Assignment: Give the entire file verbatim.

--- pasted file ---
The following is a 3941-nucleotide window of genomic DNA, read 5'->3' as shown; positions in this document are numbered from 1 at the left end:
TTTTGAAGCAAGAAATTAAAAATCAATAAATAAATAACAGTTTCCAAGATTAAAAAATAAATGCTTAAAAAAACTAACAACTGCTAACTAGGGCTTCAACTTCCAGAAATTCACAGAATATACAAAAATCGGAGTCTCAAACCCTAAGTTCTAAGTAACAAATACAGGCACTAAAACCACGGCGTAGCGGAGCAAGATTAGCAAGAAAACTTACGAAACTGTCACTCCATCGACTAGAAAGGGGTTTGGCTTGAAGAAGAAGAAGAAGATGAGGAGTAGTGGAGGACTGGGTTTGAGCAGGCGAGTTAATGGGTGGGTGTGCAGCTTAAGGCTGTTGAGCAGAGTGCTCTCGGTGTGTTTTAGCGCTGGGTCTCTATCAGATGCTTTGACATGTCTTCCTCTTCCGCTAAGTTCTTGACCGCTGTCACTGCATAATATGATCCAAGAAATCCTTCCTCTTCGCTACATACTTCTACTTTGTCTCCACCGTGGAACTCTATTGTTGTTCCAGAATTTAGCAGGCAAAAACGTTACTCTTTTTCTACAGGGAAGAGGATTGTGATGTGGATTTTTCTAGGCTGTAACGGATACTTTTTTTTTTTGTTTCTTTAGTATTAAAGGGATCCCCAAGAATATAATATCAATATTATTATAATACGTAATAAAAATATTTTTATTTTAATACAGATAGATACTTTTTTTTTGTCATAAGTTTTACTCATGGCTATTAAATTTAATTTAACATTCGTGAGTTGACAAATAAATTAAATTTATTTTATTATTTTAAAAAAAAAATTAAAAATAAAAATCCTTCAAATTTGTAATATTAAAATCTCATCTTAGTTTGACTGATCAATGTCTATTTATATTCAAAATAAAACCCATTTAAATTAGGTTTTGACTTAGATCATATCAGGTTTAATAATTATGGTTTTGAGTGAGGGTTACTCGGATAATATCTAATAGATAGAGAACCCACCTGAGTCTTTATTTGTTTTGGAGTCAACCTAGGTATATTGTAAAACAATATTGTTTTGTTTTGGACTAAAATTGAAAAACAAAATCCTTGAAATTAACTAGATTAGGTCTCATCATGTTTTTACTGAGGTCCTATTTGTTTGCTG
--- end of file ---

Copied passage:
The following is a 3941-nucleotide window of genomic DNA, read 5'->3' as shown; positions in this document are numbered from 1 at the left end:
TTTTGAAGCAAGAAATTAAAAATCAATAAATAAATAACAGTTTCCAAGATTAAAAAATAAATGCTTAAAAAAACTAACAACTGCTAACTAGGGCTTCAACTTCCAGAAATTCACAGAATATACAAAAATCGGAGTCTCAAACCCTAAGTTCTAAGTAACAAATACAGGCACTAAAACCACGGCGTAGCGGAGCAAGATTAGCAAGAAAACTTACGAAACTGTCACTCCATCGACTAGAAAGGGGTTTGGCTTGAAGAAGAAGAAGAAGATGAGGAGTAGTGGAGGACTGGGTTTGAGCAGGCGAGTTAATGGGTGGGTGTGCAGCTTAAGGCTGTTGAGCAGAGTGCTCTCGGTGTGTTTTAGCGCTGGGTCTCTATCAGATGCTTTGACATGTCTTCCTCTTCCGCTAAGTTCTTGACCGCTGTCACTGCATAATATGATCCAAGAAATCCTTCCTCTTCGCTACATACTTCTACTTTGTCTCCACCGTGGAACTCTATTGTTGTTCCAGAATTTAGCAGGCAAAAACGTTACTCTTTTTCTACAGGGAAGAGGATTGTGATGTGGATTTTTCTAGGCTGTAACGGATACTTTTTTTTTTTGTTTCTTTAGTATTAAAGGGATCCCCAAGAATATAATATCAATATTATTATAATACGTAATAAAAATATTTTTATTTTAATACAGATAGATACTTTTTTTTTGTCATAAGTTTTACTCATGGCTATTAAATTTAATTTAACATTCGTGAGTTGACAAATAAATTAAATTTATTTTATTATTTTAAAAAAAAAATTAAAAATAAAAATCCTTCAAATTTGTAATATTAAAATCTCATCTTAGTTTGACTGATCAATGTCTATTTATATTCAAAATAAAACCCATTTAAATTAGGTTTTGACTTAGATCATATCAGGTTTAATAATTATGGTTTTGAGTGAGGGTTACTCGGATAATATCTAATAGATAGAGAACCCACCTGAGTCTTTATTTGTTTTGGAGTCAACCTAGGTATATTGTAAAACAATATTGTTTTGTTTTGGACTAAAATTGAAAAACAAAATCCTTGAAATTAACTAGATTAGGTCTCATCATGTTTTTACTGAGGTCCTATTTGTTTGCTG